Thursday, April 24, 2014

An Almost Empty Basket

After yet more frogging, I managed to finish stitching the basket and a couple of the eggs.  This time of year a basket could easily be filled with wildflowers.

Take a walk with me and see what I mean.

On a gray Saturday morning my sister and I headed out to the eastern entrance of Buford Park, near Pleasant Hill, OR.


The almost 5,000 acre park includes the confluence of the Middle Fork and Coast Forks of the Willamette Rivers, Mt Pisgah (1,531'), open prairie, 
and remnants of the oak savannas that once embodied the Willamette Valley. 

We signed up to take part in a three mile Wildflower Walk through wetlands, prairie, and savanna.

While many of the wildflowers were familiar to me, there were easily a dozen I'd never seen before.

The wetland meadows are home to the critically endangered Bradshaw's Lomatium (Lomatium bradshawii).  It is a small unassuming plant. There were several different kinds of Lomatiums - a family of wildflowers of which I was totally unfamiliar.

I did clear how to tell the difference between two kinds of native Camas we have.  This is Common Camas (Cammassia quamash). One of the petals on the flowers is substantially longer than the others.

This is Great Camas (Camas leichtlinii).
All six petals are the same size.

We crossed Buckbrush Creek.

It is named for the Buckbrush that line the banks of the creek (bottom of photo). 

Buckbrush is also called Redstem Ceanothus (Ceanothus sanguineus) and the shrub grows up to 10' tall.

As we walked along we were treated to some nice vistas off to the eastern foothills.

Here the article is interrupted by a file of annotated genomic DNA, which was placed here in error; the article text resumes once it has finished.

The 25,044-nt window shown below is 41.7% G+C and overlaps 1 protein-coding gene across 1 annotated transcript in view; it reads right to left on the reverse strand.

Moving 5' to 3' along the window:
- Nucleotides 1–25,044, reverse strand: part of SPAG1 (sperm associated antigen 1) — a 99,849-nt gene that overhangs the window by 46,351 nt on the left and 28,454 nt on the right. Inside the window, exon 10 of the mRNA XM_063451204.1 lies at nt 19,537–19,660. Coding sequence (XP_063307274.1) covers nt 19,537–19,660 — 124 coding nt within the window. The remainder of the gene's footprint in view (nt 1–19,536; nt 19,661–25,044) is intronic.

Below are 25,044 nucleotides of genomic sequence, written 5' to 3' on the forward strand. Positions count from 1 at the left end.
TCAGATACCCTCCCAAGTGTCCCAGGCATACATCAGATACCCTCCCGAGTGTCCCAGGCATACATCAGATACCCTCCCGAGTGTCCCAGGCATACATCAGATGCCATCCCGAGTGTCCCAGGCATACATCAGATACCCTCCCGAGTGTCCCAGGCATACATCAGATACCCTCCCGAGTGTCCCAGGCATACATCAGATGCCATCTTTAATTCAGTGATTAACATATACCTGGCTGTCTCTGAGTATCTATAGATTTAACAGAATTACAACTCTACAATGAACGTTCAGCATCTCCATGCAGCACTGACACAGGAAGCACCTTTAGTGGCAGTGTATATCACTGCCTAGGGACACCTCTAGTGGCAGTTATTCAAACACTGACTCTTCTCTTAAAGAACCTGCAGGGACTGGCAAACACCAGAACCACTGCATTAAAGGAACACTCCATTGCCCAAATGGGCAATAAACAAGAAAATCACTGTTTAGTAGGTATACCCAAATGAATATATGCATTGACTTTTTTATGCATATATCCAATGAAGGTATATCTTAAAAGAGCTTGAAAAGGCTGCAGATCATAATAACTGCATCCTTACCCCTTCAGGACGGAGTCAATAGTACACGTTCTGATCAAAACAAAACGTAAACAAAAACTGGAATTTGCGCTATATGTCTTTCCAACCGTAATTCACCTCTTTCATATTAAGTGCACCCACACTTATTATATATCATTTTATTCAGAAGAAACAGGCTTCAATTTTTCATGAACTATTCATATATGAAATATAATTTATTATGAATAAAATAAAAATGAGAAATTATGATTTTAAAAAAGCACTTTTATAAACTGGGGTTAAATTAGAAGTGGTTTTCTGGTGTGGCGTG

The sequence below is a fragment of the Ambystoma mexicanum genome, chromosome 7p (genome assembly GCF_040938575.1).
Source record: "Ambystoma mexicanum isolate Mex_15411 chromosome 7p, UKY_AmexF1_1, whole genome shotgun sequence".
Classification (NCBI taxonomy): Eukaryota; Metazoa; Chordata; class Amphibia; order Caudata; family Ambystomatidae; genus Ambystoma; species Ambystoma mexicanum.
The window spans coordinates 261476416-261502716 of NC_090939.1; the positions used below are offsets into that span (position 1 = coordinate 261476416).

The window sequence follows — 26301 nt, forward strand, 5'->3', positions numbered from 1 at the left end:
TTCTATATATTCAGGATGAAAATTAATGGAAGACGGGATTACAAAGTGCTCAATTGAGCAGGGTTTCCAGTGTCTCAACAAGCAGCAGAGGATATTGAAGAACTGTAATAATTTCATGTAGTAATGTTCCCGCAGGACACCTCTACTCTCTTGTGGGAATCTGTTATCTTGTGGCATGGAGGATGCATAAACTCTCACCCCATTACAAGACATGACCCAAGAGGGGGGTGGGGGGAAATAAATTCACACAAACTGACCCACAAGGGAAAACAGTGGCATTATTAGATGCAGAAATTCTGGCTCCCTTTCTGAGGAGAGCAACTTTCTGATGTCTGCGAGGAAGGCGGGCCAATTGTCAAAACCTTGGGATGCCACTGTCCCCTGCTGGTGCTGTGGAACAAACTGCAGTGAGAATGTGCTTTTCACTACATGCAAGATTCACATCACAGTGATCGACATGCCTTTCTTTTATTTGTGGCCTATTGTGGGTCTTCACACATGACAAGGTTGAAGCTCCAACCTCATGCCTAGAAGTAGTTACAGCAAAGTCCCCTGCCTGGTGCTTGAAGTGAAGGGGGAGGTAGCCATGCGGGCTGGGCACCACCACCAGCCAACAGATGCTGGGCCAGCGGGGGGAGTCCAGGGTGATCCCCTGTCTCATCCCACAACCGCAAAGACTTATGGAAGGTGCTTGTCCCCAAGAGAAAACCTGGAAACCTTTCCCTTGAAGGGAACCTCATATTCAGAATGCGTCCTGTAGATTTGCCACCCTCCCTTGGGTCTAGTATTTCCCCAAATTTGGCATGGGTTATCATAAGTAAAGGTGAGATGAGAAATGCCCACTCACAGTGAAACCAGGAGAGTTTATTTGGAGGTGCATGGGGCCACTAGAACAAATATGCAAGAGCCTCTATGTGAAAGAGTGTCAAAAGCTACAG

This is Bog Saxifrage (Micranthes oregana).
It likes wet meadows.

I think I've seen Large Leaf Avens (Geum macrophyllum) on my walks at home. It is another wetland lover. 

Here's a lovely group of Rosy Plectritis (Plectritis congesta).
Still another wetlands lover - there's a theme here!


I think I was most taken with the Oak savannas. So pretty now that they are beginning to leaf out. 

I did not get a name for this pretty little wildflower.

This wildflower's common name is Rusty-haired popcorn flower (Plagiobothrys nothofulvus). A long name, but far less of a mouth-full than the Latin name! It has a rather specific habitat of grassy hillside fields.

Here's another wildflower whose name passed me by.


I wanted to share this view with you!  
It was worth pausing and just looking.

No name again, but I know this is some kind of small wild onion.

And this is a Monkey Flower - a Mimulus of some sort.

I seem to have collected shots of small white unnamed wildflowers!

While the day was rather dark and it rained the last 20 minutes, it was a pleasant way to spend the morning.  The eastern part of the park was extremely quiet - we met one person on horseback, otherwise we were alone with nature!

Wednesday, April 23, 2014

Building a Bunny

Now that I've got the basics of "Hare Crossing's" border done,
I've begun to build a bunny - the brown blob! 

Today I am celebrating my many finches... 

I am confidently stating this is a male Purple Finch!
I base my ID because of the color on the wings, and the lack of streaked flanks.

I also have House Finches for sure. 
This male has no color leaching on his wings and he has brown stripes on his flanks - so House Finch! 

As I've mentioned, the American Goldfinches have returned.
Several folks have commented that they have Goldfinches all year.  Mine stay around until late October / early November.  By that time they've lost all their bright summer color and are adorned in their dull winter feathers.  They then leave. I am at 500 feet elevation - my theory is that they go down to the valley floor to spend the winter where the temperatures are a bit more mild.